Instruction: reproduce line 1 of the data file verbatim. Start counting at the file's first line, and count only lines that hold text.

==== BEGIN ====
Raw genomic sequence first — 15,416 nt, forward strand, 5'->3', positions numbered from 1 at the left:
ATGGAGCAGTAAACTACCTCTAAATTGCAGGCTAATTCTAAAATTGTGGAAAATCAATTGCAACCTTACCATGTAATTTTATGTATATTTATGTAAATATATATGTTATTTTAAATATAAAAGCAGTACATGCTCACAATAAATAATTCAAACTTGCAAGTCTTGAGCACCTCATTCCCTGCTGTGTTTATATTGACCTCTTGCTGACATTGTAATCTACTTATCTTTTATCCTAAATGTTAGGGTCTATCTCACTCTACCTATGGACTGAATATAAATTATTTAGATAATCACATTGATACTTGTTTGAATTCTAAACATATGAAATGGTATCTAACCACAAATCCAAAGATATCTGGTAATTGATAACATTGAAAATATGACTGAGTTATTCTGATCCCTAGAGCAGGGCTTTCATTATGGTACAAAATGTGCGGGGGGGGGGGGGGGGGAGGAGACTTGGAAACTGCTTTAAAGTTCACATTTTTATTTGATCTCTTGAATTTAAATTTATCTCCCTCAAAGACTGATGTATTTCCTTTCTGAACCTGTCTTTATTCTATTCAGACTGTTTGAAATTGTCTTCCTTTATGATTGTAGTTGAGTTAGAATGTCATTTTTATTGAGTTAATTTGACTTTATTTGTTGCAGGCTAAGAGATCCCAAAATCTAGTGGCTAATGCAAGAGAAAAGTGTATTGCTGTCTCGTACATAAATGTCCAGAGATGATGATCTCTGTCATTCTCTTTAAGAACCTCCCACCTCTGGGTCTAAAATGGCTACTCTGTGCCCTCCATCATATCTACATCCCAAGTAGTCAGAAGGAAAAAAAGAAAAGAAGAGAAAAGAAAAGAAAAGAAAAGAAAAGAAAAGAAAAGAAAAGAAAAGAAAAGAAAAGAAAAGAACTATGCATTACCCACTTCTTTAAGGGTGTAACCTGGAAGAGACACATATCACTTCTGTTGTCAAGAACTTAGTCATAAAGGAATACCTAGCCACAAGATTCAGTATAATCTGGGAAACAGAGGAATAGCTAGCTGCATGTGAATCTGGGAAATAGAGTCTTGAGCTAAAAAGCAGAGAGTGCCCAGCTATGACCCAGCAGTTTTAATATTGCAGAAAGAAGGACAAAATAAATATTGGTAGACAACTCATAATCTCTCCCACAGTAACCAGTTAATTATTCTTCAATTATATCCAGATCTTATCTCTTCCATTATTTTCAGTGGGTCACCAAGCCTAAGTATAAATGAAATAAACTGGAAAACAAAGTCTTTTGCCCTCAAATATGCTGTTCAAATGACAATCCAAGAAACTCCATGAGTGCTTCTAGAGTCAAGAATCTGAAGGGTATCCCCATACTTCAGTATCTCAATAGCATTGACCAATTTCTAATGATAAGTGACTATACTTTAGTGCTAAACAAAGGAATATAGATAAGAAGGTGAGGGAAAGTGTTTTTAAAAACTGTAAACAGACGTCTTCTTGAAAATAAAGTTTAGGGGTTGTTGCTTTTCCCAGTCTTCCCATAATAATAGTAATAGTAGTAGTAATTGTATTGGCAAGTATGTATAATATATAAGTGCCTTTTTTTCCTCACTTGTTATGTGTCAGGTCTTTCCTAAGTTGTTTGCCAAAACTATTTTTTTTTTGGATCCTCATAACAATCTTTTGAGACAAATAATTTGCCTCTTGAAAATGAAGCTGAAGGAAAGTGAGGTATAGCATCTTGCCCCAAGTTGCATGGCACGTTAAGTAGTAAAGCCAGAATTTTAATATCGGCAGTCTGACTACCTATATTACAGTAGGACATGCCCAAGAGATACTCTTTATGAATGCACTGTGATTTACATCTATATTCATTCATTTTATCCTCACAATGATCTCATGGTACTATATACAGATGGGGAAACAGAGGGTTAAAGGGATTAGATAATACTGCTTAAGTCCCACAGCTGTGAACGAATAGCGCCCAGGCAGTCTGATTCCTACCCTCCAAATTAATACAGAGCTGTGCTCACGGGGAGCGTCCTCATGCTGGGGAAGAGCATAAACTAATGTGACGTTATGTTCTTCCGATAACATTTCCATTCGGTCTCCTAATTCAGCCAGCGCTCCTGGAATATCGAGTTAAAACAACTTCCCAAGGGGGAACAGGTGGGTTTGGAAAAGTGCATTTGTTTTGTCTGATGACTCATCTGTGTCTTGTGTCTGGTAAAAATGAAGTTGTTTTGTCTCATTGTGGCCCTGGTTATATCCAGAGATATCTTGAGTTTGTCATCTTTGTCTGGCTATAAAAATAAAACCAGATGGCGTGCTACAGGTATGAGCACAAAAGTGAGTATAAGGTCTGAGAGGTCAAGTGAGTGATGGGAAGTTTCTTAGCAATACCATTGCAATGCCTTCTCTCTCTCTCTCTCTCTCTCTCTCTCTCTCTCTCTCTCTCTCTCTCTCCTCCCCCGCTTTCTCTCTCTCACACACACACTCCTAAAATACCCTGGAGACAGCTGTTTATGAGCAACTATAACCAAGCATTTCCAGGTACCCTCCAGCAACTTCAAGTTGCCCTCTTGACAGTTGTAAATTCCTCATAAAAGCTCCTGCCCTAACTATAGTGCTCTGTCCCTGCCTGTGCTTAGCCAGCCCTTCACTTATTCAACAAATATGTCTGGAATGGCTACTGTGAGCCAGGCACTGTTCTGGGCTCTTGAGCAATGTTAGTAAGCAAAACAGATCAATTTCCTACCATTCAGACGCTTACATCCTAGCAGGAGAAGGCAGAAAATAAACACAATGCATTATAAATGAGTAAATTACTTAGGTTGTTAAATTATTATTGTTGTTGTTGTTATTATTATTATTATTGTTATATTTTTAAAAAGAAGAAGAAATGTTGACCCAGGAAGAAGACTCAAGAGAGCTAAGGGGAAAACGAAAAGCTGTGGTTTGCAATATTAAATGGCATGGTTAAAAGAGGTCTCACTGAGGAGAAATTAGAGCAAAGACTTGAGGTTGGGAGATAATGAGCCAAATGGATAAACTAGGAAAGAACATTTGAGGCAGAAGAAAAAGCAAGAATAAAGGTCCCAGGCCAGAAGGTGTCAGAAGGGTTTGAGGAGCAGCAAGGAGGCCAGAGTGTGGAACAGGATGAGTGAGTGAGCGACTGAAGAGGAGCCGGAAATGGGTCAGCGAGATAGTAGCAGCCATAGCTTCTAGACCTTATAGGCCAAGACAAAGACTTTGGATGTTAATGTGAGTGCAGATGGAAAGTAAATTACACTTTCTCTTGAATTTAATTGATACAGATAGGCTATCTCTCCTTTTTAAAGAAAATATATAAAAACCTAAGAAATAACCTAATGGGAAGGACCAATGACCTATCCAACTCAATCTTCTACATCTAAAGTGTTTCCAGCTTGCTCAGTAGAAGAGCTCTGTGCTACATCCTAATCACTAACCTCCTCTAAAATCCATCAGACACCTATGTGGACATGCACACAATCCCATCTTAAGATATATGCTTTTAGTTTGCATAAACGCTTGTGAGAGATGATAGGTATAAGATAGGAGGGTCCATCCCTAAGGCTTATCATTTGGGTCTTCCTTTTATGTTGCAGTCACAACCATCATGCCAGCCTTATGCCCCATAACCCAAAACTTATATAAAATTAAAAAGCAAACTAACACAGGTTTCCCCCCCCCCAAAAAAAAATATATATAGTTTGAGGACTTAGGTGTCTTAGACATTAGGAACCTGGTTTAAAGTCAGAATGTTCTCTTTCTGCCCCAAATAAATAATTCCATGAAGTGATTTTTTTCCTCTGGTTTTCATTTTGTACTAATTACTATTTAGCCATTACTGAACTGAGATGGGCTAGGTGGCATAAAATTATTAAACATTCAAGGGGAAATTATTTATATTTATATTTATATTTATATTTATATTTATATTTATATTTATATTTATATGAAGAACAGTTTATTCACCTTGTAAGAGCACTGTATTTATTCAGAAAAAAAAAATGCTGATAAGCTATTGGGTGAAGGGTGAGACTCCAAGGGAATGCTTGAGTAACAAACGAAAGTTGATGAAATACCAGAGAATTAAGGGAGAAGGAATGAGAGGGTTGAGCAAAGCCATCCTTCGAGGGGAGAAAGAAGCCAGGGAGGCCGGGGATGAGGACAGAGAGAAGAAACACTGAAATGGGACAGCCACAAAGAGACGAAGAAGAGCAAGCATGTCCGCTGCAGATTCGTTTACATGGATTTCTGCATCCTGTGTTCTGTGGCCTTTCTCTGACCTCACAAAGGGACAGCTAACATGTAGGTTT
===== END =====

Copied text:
Raw genomic sequence first — 15,416 nt, forward strand, 5'->3', positions numbered from 1 at the left: